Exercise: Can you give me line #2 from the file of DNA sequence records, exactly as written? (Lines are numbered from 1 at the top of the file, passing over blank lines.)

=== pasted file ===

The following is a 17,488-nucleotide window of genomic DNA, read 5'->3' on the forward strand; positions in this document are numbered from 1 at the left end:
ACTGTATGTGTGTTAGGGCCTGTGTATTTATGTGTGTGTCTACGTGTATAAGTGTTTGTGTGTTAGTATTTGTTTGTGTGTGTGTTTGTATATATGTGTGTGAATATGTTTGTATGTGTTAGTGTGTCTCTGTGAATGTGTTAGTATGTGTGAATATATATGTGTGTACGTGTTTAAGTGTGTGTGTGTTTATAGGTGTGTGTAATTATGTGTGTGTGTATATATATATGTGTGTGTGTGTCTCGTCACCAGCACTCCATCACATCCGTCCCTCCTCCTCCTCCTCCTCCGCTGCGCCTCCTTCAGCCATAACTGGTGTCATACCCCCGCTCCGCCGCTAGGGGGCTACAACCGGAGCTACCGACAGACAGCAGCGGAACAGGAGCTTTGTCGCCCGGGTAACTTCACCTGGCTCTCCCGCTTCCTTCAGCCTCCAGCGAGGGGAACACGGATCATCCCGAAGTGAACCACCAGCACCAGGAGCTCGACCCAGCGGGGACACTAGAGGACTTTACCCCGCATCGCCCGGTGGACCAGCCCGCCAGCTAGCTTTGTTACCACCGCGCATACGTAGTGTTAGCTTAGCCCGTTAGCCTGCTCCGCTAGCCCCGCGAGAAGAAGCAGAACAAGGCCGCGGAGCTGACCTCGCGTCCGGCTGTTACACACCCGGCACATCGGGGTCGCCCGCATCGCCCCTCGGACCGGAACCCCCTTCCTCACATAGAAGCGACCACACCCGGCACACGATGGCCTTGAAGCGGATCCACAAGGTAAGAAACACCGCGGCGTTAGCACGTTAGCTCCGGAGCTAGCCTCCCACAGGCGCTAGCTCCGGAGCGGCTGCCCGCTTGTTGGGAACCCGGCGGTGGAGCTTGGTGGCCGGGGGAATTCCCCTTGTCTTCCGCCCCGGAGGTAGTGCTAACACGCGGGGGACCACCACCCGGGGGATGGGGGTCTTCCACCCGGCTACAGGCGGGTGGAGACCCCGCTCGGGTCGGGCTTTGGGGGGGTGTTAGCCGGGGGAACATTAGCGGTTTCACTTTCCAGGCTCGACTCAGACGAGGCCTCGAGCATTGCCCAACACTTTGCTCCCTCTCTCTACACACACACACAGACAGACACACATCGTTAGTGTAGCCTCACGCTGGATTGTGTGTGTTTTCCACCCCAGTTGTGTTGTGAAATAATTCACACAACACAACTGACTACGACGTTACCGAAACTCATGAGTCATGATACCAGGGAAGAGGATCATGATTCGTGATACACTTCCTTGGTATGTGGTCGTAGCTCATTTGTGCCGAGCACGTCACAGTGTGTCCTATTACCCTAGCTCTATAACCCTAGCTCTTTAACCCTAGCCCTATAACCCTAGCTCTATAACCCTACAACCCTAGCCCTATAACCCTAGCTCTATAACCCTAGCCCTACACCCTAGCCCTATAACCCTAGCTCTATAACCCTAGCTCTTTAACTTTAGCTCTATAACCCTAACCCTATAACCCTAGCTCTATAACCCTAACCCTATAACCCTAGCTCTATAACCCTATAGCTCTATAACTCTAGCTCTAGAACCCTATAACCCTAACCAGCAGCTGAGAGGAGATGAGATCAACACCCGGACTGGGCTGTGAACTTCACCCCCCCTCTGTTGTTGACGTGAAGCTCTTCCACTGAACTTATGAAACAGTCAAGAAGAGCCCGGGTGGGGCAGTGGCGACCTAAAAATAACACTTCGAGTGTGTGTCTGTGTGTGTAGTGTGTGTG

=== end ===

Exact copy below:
ACTGTATGTGTGTTAGGGCCTGTGTATTTATGTGTGTGTCTACGTGTATAAGTGTTTGTGTGTTAGTATTTGTTTGTGTGTGTGTTTGTATATATGTGTGTGAATATGTTTGTATGTGTTAGTGTGTCTCTGTGAATGTGTTAGTATGTGTGAATATATATGTGTGTACGTGTTTAAGTGTGTGTGTGTTTATAGGTGTGTGTAATTATGTGTGTGTGTATATATATATGTGTGTGTGTGTCTCGTCACCAGCACTCCATCACATCCGTCCCTCCTCCTCCTCCTCCTCCGCTGCGCCTCCTTCAGCCATAACTGGTGTCATACCCCCGCTCCGCCGCTAGGGGGCTACAACCGGAGCTACCGACAGACAGCAGCGGAACAGGAGCTTTGTCGCCCGGGTAACTTCACCTGGCTCTCCCGCTTCCTTCAGCCTCCAGCGAGGGGAACACGGATCATCCCGAAGTGAACCACCAGCACCAGGAGCTCGACCCAGCGGGGACACTAGAGGACTTTACCCCGCATCGCCCGGTGGACCAGCCCGCCAGCTAGCTTTGTTACCACCGCGCATACGTAGTGTTAGCTTAGCCCGTTAGCCTGCTCCGCTAGCCCCGCGAGAAGAAGCAGAACAAGGCCGCGGAGCTGACCTCGCGTCCGGCTGTTACACACCCGGCACATCGGGGTCGCCCGCATCGCCCCTCGGACCGGAACCCCCTTCCTCACATAGAAGCGACCACACCCGGCACACGATGGCCTTGAAGCGGATCCACAAGGTAAGAAACACCGCGGCGTTAGCACGTTAGCTCCGGAGCTAGCCTCCCACAGGCGCTAGCTCCGGAGCGGCTGCCCGCTTGTTGGGAACCCGGCGGTGGAGCTTGGTGGCCGGGGGAATTCCCCTTGTCTTCCGCCCCGGAGGTAGTGCTAACACGCGGGGGACCACCACCCGGGGGATGGGGGTCTTCCACCCGGCTACAGGCGGGTGGAGACCCCGCTCGGGTCGGGCTTTGGGGGGGTGTTAGCCGGGGGAACATTAGCGGTTTCACTTTCCAGGCTCGACTCAGACGAGGCCTCGAGCATTGCCCAACACTTTGCTCCCTCTCTCTACACACACACACAGACAGACACACATCGTTAGTGTAGCCTCACGCTGGATTGTGTGTGTTTTCCACCCCAGTTGTGTTGTGAAATAATTCACACAACACAACTGACTACGACGTTACCGAAACTCATGAGTCATGATACCAGGGAAGAGGATCATGATTCGTGATACACTTCCTTGGTATGTGGTCGTAGCTCATTTGTGCCGAGCACGTCACAGTGTGTCCTATTACCCTAGCTCTATAACCCTAGCTCTTTAACCCTAGCCCTATAACCCTAGCTCTATAACCCTACAACCCTAGCCCTATAACCCTAGCTCTATAACCCTAGCCCTACACCCTAGCCCTATAACCCTAGCTCTATAACCCTAGCTCTTTAACTTTAGCTCTATAACCCTAACCCTATAACCCTAGCTCTATAACCCTAACCCTATAACCCTAGCTCTATAACCCTATAGCTCTATAACTCTAGCTCTAGAACCCTATAACCCTAACCAGCAGCTGAGAGGAGATGAGATCAACACCCGGACTGGGCTGTGAACTTCACCCCCCCTCTGTTGTTGACGTGAAGCTCTTCCACTGAACTTATGAAACAGTCAAGAAGAGCCCGGGTGGGGCAGTGGCGACCTAAAAATAACACTTCGAGTGTGTGTCTGTGTGTGTAGTGTGTGTG